Many people complain about the repetitiveness of the Rosary. But take a closer look at this complaint. Most of us need to hear the same explanation repeatedly before it starts to make sense. We are like my five-year-old always asking why? We have to approach our problems, concerns, and thanksgivings from different perspectives. We have to search for that angle where God’s response will finally start to make sense. While there are only twenty mysteries, each one has multiple dimensions to be explored and pondered. We can come to those mysteries with the same problems repeatedly and each time, possibly gain just a little more insight into what God is telling us.

Sometimes, my five-year-old asks the same question because he didn’t listen to my initial response. His mind jumps from topic to topic and he often asks new questions before listening to an answer to the first ones. That can be true about our prayers too. I know I can race through Rosary mysteries without stopping to listen to God’s response. Remember, the Rosary isn’t some sort of point system where you level up by saying a certain number of Hail Marys. You pray the Rosary partly for help and guidance. And you’ll get those but you have to first slow down and listen.

Remember, there’s nothing wrong continuously asking God why? He won’t take offense because He understands that you are only trying to understand His plan. Don’t be discouraged if His answer doesn’t come easily. God’s perspective is infinite while ours is finite. It will take time to even understand a sliver of how you fit into God’s big picture. Keep up the prayers and make sure you slow down to listen to what God is telling you.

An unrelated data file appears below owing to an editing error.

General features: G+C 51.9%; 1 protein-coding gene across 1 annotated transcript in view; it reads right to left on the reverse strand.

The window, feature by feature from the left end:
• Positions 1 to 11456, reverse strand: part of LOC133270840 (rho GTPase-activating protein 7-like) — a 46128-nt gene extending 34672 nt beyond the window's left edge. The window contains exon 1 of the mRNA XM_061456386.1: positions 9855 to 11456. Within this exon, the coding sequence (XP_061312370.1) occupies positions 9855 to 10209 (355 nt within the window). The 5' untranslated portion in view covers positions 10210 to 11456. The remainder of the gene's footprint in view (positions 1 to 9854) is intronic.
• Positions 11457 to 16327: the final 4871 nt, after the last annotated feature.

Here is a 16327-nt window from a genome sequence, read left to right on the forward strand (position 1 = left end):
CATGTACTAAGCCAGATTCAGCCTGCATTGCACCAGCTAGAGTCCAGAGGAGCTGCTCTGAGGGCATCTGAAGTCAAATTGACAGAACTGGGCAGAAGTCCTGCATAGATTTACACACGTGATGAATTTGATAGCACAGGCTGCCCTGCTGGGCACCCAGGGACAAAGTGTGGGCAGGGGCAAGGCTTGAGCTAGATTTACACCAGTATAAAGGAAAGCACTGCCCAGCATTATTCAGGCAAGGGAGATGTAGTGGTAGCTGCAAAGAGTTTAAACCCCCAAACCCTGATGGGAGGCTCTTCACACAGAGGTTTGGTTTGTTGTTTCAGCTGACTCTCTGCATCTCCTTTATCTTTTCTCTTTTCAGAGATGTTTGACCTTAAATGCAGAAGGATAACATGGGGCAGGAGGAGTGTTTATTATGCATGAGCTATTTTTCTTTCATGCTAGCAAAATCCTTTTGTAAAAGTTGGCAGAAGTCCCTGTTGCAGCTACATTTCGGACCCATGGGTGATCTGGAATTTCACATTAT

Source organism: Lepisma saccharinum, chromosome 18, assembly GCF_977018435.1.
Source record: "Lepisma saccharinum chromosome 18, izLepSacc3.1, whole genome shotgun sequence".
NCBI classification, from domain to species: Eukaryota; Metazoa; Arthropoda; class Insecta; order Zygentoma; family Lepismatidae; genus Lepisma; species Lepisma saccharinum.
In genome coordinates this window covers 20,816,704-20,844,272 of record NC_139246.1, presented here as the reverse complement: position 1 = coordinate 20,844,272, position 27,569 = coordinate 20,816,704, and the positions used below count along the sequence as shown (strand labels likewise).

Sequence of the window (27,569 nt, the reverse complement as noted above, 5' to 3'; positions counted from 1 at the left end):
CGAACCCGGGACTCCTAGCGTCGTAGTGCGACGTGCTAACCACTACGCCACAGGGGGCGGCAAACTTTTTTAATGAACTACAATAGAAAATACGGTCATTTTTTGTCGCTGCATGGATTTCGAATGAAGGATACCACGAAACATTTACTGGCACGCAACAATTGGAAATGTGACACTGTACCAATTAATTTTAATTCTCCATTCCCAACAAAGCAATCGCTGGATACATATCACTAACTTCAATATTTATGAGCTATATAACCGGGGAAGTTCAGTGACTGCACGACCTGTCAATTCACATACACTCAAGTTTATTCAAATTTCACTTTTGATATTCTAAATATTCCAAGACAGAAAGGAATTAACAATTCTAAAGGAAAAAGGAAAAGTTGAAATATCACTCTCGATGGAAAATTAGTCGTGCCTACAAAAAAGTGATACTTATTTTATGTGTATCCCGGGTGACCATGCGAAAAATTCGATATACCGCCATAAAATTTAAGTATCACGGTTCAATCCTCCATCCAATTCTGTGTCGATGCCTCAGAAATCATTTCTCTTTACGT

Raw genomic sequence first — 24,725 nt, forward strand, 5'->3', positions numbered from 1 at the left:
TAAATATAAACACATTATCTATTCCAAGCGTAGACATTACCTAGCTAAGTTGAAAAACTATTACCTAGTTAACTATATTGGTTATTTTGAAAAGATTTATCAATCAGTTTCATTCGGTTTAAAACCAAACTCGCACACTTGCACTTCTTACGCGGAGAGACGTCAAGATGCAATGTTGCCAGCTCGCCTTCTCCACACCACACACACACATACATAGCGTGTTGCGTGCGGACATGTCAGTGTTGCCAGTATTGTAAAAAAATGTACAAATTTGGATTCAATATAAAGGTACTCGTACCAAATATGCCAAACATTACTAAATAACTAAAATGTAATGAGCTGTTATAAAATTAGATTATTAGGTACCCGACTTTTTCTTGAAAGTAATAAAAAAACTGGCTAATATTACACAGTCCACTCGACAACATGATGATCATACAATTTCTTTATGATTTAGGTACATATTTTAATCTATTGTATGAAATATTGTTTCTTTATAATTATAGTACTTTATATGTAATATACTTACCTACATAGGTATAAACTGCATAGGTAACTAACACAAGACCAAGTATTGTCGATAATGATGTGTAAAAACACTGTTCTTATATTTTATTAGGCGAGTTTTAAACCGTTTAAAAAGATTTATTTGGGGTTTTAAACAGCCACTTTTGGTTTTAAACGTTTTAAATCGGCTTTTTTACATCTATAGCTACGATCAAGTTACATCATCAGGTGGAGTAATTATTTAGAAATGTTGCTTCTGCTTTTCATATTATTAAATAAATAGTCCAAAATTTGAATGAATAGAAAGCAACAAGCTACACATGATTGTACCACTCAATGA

Get More from Rosary Prayer by Praying in a Church

While earnest prayer is good no matter the location, praying in front of the Blessed Sacrament is particularly beneficial. But why is that the case? After all, if God is everywhere and hears our prayers, why should we make an extra effort to go into a church and pray or attend Eucharistic adoration? In his book, Transforming Your Life Through the Eucharist, Fr. John Kane explores this great mystery and majesty of the Blessed Sacrament. An excerpt was published on Catholic Exchange titled Why We Pray Before the Blessed Sacrament. A word of warning, this is not a light read. Fr. Kane’s words are dense and packed full of ideas. It would be to your benefit to read this article a few times. You may even want to read a small section and meditate on it.